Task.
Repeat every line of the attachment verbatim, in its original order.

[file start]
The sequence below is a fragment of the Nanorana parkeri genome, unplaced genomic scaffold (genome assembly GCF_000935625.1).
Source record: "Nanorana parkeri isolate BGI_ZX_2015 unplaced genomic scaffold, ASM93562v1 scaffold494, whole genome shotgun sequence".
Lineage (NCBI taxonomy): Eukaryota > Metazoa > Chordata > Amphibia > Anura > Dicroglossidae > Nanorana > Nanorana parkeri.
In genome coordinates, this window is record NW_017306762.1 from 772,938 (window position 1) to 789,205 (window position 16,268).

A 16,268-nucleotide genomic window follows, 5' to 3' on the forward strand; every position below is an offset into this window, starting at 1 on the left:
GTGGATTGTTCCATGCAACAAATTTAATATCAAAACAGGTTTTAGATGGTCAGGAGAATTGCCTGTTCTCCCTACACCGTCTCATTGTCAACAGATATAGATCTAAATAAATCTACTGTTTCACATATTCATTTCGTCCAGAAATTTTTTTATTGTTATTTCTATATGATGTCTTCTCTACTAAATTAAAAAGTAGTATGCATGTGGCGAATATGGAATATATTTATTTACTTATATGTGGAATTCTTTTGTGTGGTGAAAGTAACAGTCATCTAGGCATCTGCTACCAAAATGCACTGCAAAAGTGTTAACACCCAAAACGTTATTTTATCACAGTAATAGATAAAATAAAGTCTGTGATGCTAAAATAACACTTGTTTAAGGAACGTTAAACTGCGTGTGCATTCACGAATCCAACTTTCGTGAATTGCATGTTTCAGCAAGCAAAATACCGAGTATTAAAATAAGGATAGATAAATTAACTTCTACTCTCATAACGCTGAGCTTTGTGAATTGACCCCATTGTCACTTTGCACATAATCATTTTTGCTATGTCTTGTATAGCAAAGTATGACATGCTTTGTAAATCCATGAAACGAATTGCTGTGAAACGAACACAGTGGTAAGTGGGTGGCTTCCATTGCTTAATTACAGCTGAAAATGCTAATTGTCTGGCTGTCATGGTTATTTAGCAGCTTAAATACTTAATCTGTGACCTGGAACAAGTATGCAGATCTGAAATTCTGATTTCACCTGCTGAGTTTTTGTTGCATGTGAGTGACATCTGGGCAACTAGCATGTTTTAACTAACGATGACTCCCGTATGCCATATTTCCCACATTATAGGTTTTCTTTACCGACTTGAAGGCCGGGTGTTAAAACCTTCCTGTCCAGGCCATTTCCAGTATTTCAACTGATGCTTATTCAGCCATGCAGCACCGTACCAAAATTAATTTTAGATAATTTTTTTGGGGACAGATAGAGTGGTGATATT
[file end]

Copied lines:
The sequence below is a fragment of the Nanorana parkeri genome, unplaced genomic scaffold (genome assembly GCF_000935625.1).
Source record: "Nanorana parkeri isolate BGI_ZX_2015 unplaced genomic scaffold, ASM93562v1 scaffold494, whole genome shotgun sequence".
Lineage (NCBI taxonomy): Eukaryota > Metazoa > Chordata > Amphibia > Anura > Dicroglossidae > Nanorana > Nanorana parkeri.
In genome coordinates, this window is record NW_017306762.1 from 772,938 (window position 1) to 789,205 (window position 16,268).

A 16,268-nucleotide genomic window follows, 5' to 3' on the forward strand; every position below is an offset into this window, starting at 1 on the left:
GTGGATTGTTCCATGCAACAAATTTAATATCAAAACAGGTTTTAGATGGTCAGGAGAATTGCCTGTTCTCCCTACACCGTCTCATTGTCAACAGATATAGATCTAAATAAATCTACTGTTTCACATATTCATTTCGTCCAGAAATTTTTTTATTGTTATTTCTATATGATGTCTTCTCTACTAAATTAAAAAGTAGTATGCATGTGGCGAATATGGAATATATTTATTTACTTATATGTGGAATTCTTTTGTGTGGTGAAAGTAACAGTCATCTAGGCATCTGCTACCAAAATGCACTGCAAAAGTGTTAACACCCAAAACGTTATTTTATCACAGTAATAGATAAAATAAAGTCTGTGATGCTAAAATAACACTTGTTTAAGGAACGTTAAACTGCGTGTGCATTCACGAATCCAACTTTCGTGAATTGCATGTTTCAGCAAGCAAAATACCGAGTATTAAAATAAGGATAGATAAATTAACTTCTACTCTCATAACGCTGAGCTTTGTGAATTGACCCCATTGTCACTTTGCACATAATCATTTTTGCTATGTCTTGTATAGCAAAGTATGACATGCTTTGTAAATCCATGAAACGAATTGCTGTGAAACGAACACAGTGGTAAGTGGGTGGCTTCCATTGCTTAATTACAGCTGAAAATGCTAATTGTCTGGCTGTCATGGTTATTTAGCAGCTTAAATACTTAATCTGTGACCTGGAACAAGTATGCAGATCTGAAATTCTGATTTCACCTGCTGAGTTTTTGTTGCATGTGAGTGACATCTGGGCAACTAGCATGTTTTAACTAACGATGACTCCCGTATGCCATATTTCCCACATTATAGGTTTTCTTTACCGACTTGAAGGCCGGGTGTTAAAACCTTCCTGTCCAGGCCATTTCCAGTATTTCAACTGATGCTTATTCAGCCATGCAGCACCGTACCAAAATTAATTTTAGATAATTTTTTTGGGGACAGATAGAGTGGTGATATT